Choccolate tasting

I cannot on any site find a chocolate tasting experience similar to the one I had, so I describe it here.

First of all, let me say that I only like Lindt chocolate. All the other “supermarket” ones, I just don't like them. The ones from specialised chocolate shops are at best like Lindt but cost 10-100 times as much.

Now, in France where I live there are two 'black 85%' Lindt bars, one of which is called 'sweet'. They are very different, but contrary to the name, not in the 'sweet' aspect.

The 'sweet' has more cocoa butter, when you touch it, it melts a little, becoming oily. The break of the bar is not sharp. Above all, it 'melts' in the mouth, leaving a very good but… homogeneous, flat, constant taste. The other 85%, on the other hand, breaks in the mouth, melting more slowly, but above all, it gives 'flashes' of intense flavour, which may last a few seconds, but are those things that you remember for a lifetime (who knows, one day the 'Antonello bar' will become famous :-) ).

I believe that the 'sweet' is 'easier' to eat for the uninitiated to dark chocolate, but the latter offers greater gratification

2022/08/30 22:56 · antonello · 0 Comments

Macron and "emmerder" the no-vax..

Non-vaccination changes the relationship between benefits and burdens between a citizen and society, and so I consider it 'normal' that a number of restrictions are placed on a non-vaccinatee in order to preserve the rights of the collective. But any public action must have this as its objective. It is not as if you can force a non-vaccinated person to blow the trumpet on the balcony at all hours just for “revenge” or to “make life difficult for them”. Any policy restricting their freedom must be justified by the need to limit the risk that the non-vaccinated person poses to society, otherwise they are right when they speak of dictatorship. Then, on the vulgar term, let's leave it alone, it makes it clear that Macron has an elitist attitude light years away from what he considers the “ox people”.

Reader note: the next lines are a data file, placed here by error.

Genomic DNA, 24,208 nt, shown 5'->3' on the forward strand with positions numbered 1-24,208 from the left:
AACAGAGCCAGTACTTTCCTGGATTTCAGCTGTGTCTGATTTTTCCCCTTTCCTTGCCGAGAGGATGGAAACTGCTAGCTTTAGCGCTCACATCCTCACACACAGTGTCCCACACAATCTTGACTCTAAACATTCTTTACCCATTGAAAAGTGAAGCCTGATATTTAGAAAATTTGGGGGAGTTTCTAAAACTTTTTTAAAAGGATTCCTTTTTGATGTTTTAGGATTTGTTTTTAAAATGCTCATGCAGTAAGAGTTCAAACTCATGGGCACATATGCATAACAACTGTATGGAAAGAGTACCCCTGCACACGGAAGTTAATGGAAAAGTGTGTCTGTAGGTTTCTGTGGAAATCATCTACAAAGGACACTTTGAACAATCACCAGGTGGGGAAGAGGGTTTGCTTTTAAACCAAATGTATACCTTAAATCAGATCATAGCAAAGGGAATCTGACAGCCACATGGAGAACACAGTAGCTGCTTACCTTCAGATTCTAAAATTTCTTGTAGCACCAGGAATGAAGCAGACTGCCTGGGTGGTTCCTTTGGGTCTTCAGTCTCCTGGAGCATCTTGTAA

2022/01/05 13:50 · antonello · 0 Comments

CI (Confidence Intervals) can do more harm than good

In academia, you have a certain pressure to present / publish your results with some indication of the confidence you have in them, and often you do that by indicating the Confidence Interval, that is the range you claim that the true value of what you are estimating is actually within, given a certain probability (…almost, frequentists please forgive me).

Now, the problem is that it is really, really hard you can account for _all_ sort of variability in the process that you are studying. So at the end what you claim confidence in, is just a little subset of the variability and by putting CI you are deceiving your target to be more confident than what they should actually be.